In the upcoming issue of Playback magazine there will be an article addressing compression and audibility. The author compares the output of the original versus the compressed version on a matched bit-for-bit basis to determine if there are measurable differences. The comparison reveals differences in both frequency and amplitude. Both the article and the responses should prove interesting.
I have done this with earlier lossy codecs and reported on the results in Stereophile, if I remember correctly. Listening to the difference file is very instructive, as you hear all manner of cyclical errors and noise modulations, as well as variable frequency content. Perhaps I should post some of these files in our website archives, for readers to listen to and learn what musical information is being discarded by the codec.
DERP.
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dumdidum
post Jun 14 2012, 21:11
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one thing that bothers me is that some albums are more expensive as a FLAC download than as a (new) CD. that makes little sense to me given that a CD album is costlier to manufacture and distribute than a FLAC album. in any case, i put a little bit of value on the artwork and the backup functionality of an actual CD so I sometimes purchase CDs if they cost the same or ever-so-slightly-more than the lossless download. (but i'd prefer much more to purchase the lossless download at a significant discount over the CD.)

i also go for used & new CDs if i know or find out that the download comes from a different & inferior master.

i like house music and, unfortunately, there are quite a few vinyl-only releases in that genre, even today. so i still buy vinyl as well.

if lossless download is unavailable, i might purchase lossy. but it's actually pretty rare with contemporary electronic music releases that it's available as a download but exclusively as a lossy download.
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Engelsstaub
post Jun 14 2012, 23:15
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QUOTE (Porcus @ Jun 14 2012, 14:30) *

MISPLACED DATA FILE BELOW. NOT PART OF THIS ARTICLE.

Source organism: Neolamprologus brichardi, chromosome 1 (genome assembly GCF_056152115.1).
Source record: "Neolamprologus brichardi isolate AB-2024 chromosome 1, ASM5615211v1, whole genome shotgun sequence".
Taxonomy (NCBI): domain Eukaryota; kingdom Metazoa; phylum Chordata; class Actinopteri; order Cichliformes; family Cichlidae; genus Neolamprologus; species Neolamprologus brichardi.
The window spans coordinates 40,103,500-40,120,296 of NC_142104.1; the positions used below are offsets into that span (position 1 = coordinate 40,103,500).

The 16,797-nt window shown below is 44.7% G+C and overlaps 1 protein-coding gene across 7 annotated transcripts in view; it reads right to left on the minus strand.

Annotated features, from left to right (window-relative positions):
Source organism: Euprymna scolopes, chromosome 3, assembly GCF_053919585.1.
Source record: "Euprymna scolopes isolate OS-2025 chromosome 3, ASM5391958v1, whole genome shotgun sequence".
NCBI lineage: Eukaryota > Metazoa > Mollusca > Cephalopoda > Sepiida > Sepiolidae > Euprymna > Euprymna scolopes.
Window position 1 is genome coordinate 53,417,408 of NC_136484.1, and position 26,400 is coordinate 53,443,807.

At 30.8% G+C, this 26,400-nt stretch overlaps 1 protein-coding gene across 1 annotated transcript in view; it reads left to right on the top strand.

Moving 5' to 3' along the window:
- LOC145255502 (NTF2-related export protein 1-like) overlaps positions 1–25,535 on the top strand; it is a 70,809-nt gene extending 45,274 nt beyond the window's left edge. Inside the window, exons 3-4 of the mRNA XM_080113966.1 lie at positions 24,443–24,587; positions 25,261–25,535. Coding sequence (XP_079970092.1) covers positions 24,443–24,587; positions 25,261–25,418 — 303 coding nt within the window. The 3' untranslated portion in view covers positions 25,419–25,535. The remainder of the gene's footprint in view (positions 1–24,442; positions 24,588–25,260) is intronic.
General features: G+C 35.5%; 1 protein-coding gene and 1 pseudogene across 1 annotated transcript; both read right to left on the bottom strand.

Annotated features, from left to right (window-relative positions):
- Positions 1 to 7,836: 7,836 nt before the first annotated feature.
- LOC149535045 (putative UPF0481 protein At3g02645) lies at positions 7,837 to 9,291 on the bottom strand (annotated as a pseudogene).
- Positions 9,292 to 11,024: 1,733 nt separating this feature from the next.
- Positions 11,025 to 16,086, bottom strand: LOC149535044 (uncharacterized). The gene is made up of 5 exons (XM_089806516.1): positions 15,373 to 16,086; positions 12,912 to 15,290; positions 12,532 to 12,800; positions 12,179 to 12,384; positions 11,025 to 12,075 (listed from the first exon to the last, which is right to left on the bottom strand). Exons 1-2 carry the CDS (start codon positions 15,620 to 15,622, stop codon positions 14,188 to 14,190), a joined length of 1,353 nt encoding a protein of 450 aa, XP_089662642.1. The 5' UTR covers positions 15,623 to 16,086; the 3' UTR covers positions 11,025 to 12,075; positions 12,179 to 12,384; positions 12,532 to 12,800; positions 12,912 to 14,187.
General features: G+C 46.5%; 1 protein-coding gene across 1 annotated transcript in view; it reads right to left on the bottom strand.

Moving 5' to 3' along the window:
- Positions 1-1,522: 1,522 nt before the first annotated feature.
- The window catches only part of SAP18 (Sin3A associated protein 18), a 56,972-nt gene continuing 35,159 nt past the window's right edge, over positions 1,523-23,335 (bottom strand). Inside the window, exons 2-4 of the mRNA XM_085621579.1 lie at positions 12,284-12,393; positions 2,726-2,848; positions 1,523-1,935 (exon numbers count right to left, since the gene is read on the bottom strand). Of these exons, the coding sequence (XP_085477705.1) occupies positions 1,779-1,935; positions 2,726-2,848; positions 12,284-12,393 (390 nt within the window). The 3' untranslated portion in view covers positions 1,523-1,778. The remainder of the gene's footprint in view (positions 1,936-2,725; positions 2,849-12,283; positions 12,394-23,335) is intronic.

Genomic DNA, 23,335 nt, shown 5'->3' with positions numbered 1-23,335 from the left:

(Luckily I live in a more civilized jurisdiction...


I don't wish to argue with you as I agree with the rest of your sentiments but...

I could think of far less trivial things to make such nationalistic and offensive comments over. None of them fall under topics within the scope of this forum, though. Norway is a great country and you should have some pride in your homeland, but clichéd snobbery (at best) is just an invitation to flaming.


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kornchild2002
post Jun 14 2012, 23:18
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I used to primarily buy CDs so that I could have a lossless archive of my music. My buying preferences have drastically changed over the last few years where I now primarily buy musing through the iTunes Store. I will buy some albums/songs from the Amazon mp3 store if they are on sale. Then I usually swap them out for 256kbps AAC iTunes Store versions since I like having my lossy library matching in terms of file type and encoding setting. I will buy a CD only if it comes with special "CD only" content and/or if it is less expensive than downloading through iTunes. I will also buy CDs when I go to festivals as I can get them signed or from the artists that I really want a physical copy for. I would say about 90-95% of my music purchases come from the iTunes Store.
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2Bdecided
post Jun 18 2012, 14:06
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CDs. Prices for new (i.e. not used) CDs that are more than a couple of years old just keep getting cheaper and cheaper.

The format can't have long left now. Which may prevent me from running out of space wink.gif

Cheers,
David.
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rohangc
post Jun 19 2012, 04:40
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CDs only. I am not a big fan of "digital purchases".
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odious malefacto...
post Jun 19 2012, 05:05
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QUOTE (rohangc @ Jun 18 2012, 19:40) *
CDs only. I am not a big fan of "digital purchases".


CDs are inherently digital.